Qatar’s shares fell for a third day and bonds dropped on concern the Persian Gulf nation may lose the right to host the 2022 soccer World Cup, potentially jeopardizing some of its $200 billion investment plans.
The benchmark QE Index (DSM) slid 0.6 percent to close at 13,142.69, the lowest since May 22. The yield on the benchmark 5.25 percent government bond due in January 2020 gained two basis points, or 0.02 of a percentage point, to 2.43 percent at 3:41 p.m. in Doha, data compiled by Bloomberg show.
Qatari stocks, among the world’s best performers this year, have lost 4.1 percent in the past three days after Britain’s Sunday Times reported that payments were made to soccer officials in return for allowing the Arab country to host the tournament. Rashid al Mansoori, chief executive officer of the Qatar Exchange, said in an interview today the nation won the bid with “credibility” and corruption allegations were “noise.”
“If countries are asking for a re-vote, this will hurt the market further,” Hisham Khairy, the Dubai-based head of institutional trade at Mena Corp. Financial Services LLC, said by e-mail today. “I would stay away at the moment and wait for things to settle.”
The Middle East nation, which holds the world’s third-largest natural-gas reserves, plans to spend as much as $200 billion on projects including stadiums, roads and hotels in the run-up to the event. A panel studying the possibility of corruption in the bidding process said it will issue its findings in July.
Telecommunications stocks led the Qatar benchmark index lower. Ooredoo QSC declined 2.4 percent 150.30 riyals, the lowest since May 25, and Vodafone Qatar fell 1.6 percent to 20.55 riyals. Industries Qatar QSC, the country’s biggest listed petrochemicals company, slid 1.6 percent, the biggest drop in more than two weeks, to 183.60 riyals.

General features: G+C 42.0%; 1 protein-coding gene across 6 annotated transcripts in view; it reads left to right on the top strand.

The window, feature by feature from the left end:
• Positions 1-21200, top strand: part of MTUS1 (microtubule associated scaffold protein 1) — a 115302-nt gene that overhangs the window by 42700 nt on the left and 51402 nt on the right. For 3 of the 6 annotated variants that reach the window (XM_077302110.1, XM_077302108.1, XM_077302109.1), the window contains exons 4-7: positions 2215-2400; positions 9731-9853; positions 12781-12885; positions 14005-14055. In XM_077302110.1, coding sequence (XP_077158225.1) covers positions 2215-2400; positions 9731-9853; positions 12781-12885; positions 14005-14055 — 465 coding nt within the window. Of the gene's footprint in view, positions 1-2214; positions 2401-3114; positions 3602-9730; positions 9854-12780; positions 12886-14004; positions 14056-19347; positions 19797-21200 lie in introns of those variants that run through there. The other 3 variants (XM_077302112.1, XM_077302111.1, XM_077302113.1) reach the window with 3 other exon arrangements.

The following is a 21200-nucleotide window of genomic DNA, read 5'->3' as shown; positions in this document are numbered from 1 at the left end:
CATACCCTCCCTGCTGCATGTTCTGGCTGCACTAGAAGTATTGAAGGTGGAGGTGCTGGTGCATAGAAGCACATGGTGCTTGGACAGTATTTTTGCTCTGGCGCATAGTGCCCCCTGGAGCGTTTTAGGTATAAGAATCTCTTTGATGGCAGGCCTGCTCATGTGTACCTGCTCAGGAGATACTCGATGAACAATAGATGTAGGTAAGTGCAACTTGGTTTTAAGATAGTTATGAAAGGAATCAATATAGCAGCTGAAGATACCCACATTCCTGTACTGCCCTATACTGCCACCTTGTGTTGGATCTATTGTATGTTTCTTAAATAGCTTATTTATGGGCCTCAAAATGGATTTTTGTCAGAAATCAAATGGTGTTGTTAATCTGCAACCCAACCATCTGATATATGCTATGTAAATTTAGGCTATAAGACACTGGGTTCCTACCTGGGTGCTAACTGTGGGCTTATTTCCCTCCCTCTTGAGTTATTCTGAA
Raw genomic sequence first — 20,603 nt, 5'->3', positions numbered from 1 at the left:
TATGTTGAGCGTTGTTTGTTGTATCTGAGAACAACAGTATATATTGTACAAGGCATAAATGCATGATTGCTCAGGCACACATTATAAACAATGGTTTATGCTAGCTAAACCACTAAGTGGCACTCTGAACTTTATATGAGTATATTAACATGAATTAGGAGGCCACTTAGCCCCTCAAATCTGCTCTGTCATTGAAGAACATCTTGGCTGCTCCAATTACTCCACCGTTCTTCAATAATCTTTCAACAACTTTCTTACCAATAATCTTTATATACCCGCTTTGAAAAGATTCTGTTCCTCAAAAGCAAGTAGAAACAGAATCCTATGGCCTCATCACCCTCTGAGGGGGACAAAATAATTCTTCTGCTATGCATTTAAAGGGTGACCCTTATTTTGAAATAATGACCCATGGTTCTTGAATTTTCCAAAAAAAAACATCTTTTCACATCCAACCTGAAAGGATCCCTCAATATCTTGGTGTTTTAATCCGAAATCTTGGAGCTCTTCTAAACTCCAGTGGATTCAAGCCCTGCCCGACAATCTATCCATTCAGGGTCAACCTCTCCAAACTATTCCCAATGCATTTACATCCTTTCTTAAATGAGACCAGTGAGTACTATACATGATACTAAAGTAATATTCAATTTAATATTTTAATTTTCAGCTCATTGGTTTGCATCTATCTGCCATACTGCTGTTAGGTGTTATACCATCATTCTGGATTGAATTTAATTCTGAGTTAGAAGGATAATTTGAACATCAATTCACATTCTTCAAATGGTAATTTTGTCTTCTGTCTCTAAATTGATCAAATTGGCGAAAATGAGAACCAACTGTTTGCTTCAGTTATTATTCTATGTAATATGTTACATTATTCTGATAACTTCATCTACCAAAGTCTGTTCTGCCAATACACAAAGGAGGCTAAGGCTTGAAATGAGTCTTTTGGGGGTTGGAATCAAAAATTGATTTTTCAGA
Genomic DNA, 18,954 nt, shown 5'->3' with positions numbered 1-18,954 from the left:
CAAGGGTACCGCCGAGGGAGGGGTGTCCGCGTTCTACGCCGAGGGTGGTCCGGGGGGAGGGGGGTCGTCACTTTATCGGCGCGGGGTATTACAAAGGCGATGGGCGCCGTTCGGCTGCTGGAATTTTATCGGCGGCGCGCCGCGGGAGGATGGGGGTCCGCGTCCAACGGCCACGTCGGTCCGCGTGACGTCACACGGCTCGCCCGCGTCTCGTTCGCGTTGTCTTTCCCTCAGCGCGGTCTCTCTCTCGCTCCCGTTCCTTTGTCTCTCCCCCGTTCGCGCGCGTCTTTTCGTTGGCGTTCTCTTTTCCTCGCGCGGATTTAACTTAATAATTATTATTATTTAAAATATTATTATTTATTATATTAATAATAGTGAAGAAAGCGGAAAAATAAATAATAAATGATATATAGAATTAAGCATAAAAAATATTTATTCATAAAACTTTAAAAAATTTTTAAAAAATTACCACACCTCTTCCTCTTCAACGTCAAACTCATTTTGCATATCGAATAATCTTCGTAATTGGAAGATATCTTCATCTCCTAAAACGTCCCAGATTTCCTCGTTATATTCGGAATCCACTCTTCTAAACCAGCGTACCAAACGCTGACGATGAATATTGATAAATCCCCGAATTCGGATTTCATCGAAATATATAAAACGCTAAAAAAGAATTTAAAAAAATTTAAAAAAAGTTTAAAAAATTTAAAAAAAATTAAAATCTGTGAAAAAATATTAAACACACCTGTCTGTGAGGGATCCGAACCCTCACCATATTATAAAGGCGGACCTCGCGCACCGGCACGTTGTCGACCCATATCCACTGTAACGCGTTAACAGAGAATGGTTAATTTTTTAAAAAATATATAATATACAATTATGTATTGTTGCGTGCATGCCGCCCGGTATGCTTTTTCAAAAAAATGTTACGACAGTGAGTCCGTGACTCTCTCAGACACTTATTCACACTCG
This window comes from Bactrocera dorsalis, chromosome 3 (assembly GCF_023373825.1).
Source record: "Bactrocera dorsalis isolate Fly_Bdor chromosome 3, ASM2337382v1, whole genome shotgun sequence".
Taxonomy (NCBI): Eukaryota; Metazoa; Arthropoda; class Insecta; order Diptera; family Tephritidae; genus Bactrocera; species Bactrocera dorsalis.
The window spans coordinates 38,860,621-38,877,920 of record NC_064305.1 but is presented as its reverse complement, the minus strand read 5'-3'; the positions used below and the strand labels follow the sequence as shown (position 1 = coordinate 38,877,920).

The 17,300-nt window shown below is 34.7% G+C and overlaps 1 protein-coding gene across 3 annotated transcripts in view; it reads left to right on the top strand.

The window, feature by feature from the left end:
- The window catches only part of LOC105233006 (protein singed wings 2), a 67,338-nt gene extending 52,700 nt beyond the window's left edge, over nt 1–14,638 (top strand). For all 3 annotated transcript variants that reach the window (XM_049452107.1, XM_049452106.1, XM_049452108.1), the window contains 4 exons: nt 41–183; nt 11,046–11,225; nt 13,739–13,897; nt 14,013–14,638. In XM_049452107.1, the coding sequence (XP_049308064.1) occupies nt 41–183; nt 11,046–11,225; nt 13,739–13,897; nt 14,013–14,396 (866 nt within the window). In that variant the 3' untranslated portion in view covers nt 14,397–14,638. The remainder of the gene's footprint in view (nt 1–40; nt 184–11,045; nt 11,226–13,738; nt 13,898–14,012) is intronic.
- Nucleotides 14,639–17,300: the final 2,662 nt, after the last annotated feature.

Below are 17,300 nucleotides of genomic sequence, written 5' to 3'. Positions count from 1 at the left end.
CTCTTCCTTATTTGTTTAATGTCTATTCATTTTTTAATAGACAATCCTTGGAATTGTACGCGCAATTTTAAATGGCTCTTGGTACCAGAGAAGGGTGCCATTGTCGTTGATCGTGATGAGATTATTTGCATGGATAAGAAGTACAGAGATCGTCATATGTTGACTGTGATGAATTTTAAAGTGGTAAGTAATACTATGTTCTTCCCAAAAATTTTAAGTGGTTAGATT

Arjuna Mahendran, chief investment officer at the wealth management division of Dubai-based bank Emirates NBD PJSC, which oversaw about $2.1 billion at the end of last year, said declines related to the World Cup may be short lived.
“Any impact with regards to stocks will be transient and will bounce back very fast,” Mahendran said by phone from Dubai today. “It’s a fast-growing economy and a resource-rich country, that’s what’s driving growth in the short term. The World Cup was icing on the cake but the World Cup won’t damage corporate earnings in a significant manner.”
The exchange is taking steps to “keep fuel in the market,” Al Mansoori said today in Dubai.
Qatar raised the foreign ownership limit for shares listed in Doha to 49 percent through a royal decree last week. The move may lead to additional inflows of $440 million and an increase in the country’s weighting on MSCI Inc’s emerging-market measure, Deutsche Bank AG said in a May 28 note.
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